Bettman denies refusing second Kovalchuk contract, KHL offer remains on the table

Thumbnail image for Thumbnail image for kovalchukhighfive.jpgThe main rule from now on when it comes to dealing with Ilya Kovalchuk and his ongoing saga with the New Jersey Devils is to expect nothing and to be ready for everything. Today proved to be ripe with information surrounding the league apparently shooting down the framework to a second contract between Kovalchuk and the Devils. NHL Commissioner Gary Bettman was asked about the truth to that and he opted to play semantics with ESPN’s Scott Burnside instead.

“In order for a contract to be rejected, there would have to be a signed contract submitted,” Bettman said Wednesday after addressing the World Hockey Summit. “There has not been a signed contract submitted.”

But Bettman did not dispute that there has likely been ongoing dialogue between the Devils and the league over what might be allowed under the salary cap.

“I don’t know if there has been such cap advice, what the specifics of it might be, and I wouldn’t comment on it anyway because that’s a dialogue we regularly have with our clubs,” Bettman said.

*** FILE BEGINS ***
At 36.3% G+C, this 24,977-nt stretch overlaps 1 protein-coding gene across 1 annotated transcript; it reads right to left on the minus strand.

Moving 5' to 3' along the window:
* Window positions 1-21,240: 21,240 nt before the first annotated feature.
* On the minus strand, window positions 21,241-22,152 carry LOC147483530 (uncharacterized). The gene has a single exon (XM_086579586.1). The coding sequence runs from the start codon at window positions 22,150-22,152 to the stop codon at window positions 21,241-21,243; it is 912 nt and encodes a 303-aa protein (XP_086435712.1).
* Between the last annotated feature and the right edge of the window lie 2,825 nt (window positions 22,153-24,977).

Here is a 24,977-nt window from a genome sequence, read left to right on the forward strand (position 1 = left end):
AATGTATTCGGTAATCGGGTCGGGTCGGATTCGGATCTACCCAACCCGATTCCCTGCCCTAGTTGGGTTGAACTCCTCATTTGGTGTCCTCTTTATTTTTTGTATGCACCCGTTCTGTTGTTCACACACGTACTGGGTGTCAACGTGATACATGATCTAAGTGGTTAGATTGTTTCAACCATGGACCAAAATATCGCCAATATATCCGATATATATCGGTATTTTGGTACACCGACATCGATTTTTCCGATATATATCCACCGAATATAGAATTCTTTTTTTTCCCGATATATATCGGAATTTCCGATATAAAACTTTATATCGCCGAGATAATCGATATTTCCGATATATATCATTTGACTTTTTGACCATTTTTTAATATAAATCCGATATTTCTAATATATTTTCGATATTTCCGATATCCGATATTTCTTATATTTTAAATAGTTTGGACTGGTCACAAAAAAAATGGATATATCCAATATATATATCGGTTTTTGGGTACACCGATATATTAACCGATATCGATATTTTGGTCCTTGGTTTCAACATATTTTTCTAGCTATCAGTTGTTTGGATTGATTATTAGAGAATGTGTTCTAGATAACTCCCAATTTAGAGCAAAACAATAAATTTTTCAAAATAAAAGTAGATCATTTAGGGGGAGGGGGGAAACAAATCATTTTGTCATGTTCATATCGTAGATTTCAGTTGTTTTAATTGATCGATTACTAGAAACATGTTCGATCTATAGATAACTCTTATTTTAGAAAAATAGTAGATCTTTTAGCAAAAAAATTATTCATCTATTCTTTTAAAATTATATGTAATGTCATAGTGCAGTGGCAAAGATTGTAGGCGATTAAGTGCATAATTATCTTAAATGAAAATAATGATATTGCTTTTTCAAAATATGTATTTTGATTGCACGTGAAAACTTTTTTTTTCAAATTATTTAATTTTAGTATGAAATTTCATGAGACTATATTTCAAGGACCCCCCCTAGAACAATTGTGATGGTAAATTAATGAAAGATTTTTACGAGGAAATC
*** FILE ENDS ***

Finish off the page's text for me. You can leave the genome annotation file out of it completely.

When it comes to matters like these, Gary Bettman is like a real-life genie. If you’re not asking him the question you want the answer to in the correct way in order to elicit the answer you’re looking for, you’re not going to get any of the information you’re looking for. Thankfully we don’t need to rub a magic lamp to make him appear in order to ask him these questions.

Of course, all this sort of bluster does is open the door for KHL president Alexander Medvedev to once again proclaim his league’s apparent open-door policy for Ilya Kovalchuk. Lucky for us, Medvedev is also in Toronto for the World Hockey Summit and happily shared his stance with the media as The Sporting News’ Craig Custance shares.

On Wednesday, while in Toronto for the World Hockey Summit, Medvedev said he received a call from Kovalchuk’s agent and planned on calling him back after meeting with reporters.

“It could be big news,” he joked.

But he’s seriously hopeful Kovalchuk will end up playing in his league, especially in light of reports that the league rejected the latest Kovalchuk proposal from the Devils.

“I just got today in the morning that the new draft of the contract was rejected. Ilya knows that our proposal is still on the table,” Medvedev said.

It must be nice to have that kind of opportunity open to you if things get too screwed up in the league you really want to play in. Yes, Kovalchuk absolutely wants to be in the NHL and the threat of the KHL “swooping in to steal him” is nothing but idle chatter from folks eager to create drama.

As for NHL Deputy Commissioner Bill Daly, he’s preaching the company line about adhering to the rules handed down by systems arbitrator Richard Bloch.